Community-based Research in the Archaeological Classroom

Author(s): Rebecca Dean

Year: 2016


This poster focuses on the pedagogical challenges and educational outcomes of including excavations at a 19th century cemetery in an Introduction to Archaeology class. The research project was initiated by a local family when their cemetery was destroyed for farmland. Community-based research is archaeology for, by, and of local communities, a collaboration between community members and researchers. The Anthropology program at the University of Minnesota Morris (UMM) -- a small, public liberal arts college in the rural western prairie -- incorporates extensive community-based research in our classrooms. As an American Indian serving institution, UMM has both the obligation to train Native students in the study of the past, and the opportunity to learn from their perspectives. Learning through action, and reflection through service, are key tenets of our educational approach. Student feedback, and more objective measures of learning, show that community-based research significantly improved educational outcomes.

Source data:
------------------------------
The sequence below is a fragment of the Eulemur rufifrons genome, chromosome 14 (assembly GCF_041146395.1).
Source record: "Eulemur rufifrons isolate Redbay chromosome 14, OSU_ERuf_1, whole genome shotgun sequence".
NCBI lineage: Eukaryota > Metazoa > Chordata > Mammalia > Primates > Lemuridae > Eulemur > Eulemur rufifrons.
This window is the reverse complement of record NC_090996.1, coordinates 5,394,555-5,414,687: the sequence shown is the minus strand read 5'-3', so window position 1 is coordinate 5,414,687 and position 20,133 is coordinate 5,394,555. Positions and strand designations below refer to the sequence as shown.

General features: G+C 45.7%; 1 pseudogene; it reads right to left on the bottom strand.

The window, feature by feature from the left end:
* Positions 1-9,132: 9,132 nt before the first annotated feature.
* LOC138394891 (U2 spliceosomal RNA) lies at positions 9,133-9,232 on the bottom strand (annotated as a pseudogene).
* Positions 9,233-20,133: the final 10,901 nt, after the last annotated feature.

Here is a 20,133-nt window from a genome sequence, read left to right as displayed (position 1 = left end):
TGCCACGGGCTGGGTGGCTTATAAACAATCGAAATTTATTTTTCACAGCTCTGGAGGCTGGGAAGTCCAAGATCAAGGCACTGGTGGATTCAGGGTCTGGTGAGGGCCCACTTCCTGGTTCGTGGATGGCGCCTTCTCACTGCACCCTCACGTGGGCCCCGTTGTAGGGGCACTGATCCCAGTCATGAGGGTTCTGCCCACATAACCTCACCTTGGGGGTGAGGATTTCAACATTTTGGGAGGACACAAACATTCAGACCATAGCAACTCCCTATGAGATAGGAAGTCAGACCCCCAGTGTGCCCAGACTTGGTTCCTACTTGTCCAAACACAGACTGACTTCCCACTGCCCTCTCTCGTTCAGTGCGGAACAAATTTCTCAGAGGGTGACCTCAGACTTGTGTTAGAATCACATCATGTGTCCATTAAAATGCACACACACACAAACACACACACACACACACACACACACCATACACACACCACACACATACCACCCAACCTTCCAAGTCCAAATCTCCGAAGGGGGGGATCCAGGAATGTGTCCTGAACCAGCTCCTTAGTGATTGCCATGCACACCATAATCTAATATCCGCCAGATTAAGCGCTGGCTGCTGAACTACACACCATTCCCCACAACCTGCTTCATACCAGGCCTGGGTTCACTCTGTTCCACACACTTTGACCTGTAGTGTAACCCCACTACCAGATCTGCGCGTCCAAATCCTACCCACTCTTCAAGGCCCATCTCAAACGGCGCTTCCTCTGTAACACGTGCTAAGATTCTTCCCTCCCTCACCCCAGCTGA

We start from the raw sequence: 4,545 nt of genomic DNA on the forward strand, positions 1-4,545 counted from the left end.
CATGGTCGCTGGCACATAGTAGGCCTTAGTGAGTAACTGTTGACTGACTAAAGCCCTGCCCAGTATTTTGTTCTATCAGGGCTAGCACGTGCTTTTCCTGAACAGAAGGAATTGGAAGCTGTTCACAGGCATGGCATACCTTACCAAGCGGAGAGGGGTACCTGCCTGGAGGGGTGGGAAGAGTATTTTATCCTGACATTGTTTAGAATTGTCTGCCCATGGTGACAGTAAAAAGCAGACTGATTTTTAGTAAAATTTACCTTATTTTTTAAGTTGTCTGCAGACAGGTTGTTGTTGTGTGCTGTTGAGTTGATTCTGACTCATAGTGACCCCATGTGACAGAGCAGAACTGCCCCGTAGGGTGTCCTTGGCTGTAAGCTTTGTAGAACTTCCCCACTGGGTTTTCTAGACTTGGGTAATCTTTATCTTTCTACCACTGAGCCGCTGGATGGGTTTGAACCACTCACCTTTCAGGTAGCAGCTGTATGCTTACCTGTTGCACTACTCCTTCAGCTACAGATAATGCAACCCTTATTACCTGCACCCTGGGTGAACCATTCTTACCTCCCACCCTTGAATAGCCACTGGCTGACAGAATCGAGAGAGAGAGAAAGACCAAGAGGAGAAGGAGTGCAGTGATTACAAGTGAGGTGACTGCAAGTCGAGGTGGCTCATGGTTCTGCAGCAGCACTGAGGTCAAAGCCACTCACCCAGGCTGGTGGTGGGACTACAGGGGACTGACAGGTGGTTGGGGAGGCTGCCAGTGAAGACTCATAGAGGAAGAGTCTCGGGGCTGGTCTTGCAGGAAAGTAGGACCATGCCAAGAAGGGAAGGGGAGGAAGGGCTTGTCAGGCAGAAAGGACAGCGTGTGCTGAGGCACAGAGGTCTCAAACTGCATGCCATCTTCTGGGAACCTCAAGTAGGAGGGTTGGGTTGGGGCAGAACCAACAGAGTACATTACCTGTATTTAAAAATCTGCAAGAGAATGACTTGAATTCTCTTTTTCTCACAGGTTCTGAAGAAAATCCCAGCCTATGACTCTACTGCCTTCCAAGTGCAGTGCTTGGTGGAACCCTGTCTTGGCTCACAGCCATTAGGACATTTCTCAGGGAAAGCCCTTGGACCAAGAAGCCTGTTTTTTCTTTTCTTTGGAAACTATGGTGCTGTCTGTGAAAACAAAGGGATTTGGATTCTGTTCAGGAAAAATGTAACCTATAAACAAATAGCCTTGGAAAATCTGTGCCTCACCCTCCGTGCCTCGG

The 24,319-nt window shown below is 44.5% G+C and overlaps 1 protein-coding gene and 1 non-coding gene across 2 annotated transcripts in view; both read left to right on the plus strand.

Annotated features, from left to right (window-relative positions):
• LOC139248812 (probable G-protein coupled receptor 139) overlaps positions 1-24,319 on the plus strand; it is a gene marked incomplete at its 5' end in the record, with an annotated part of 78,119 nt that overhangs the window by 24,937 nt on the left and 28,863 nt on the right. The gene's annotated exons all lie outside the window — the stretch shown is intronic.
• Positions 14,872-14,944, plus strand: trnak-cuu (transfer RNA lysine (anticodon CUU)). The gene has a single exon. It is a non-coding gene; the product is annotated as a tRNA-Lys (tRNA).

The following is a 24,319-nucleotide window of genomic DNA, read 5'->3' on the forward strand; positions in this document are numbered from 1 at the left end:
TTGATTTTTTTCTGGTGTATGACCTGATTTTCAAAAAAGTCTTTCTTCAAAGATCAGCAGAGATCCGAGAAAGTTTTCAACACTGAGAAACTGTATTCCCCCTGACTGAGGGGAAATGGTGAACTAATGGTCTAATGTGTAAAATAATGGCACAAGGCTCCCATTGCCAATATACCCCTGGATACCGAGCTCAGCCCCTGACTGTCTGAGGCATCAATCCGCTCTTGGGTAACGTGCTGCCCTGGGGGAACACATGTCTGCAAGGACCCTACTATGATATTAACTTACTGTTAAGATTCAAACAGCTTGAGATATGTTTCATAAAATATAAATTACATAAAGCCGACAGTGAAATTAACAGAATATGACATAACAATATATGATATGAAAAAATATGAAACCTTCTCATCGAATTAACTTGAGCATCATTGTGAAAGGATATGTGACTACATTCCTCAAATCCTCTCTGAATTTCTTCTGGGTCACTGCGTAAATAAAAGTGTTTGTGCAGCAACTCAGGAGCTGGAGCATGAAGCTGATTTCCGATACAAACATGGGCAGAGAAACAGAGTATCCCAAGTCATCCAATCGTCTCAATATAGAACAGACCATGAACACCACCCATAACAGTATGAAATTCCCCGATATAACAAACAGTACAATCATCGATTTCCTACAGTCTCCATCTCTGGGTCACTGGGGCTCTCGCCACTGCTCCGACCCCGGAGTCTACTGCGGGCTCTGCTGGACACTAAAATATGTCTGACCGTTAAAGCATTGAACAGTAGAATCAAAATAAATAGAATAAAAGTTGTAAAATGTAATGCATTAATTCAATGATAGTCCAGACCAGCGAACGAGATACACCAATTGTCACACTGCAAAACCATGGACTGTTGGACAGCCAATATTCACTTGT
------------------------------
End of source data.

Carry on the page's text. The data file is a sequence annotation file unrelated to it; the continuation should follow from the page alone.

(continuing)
Cite this Record

Community-based Research in the Archaeological Classroom. Rebecca Dean. Presented at The 81st Annual Meeting of the Society for American Archaeology, Orlando, Florida. 2016 ( tDAR id: 404677)

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Spatial Coverage

min long: -104.634; min lat: 36.739 ; max long: -80.64; max lat: 49.153 ;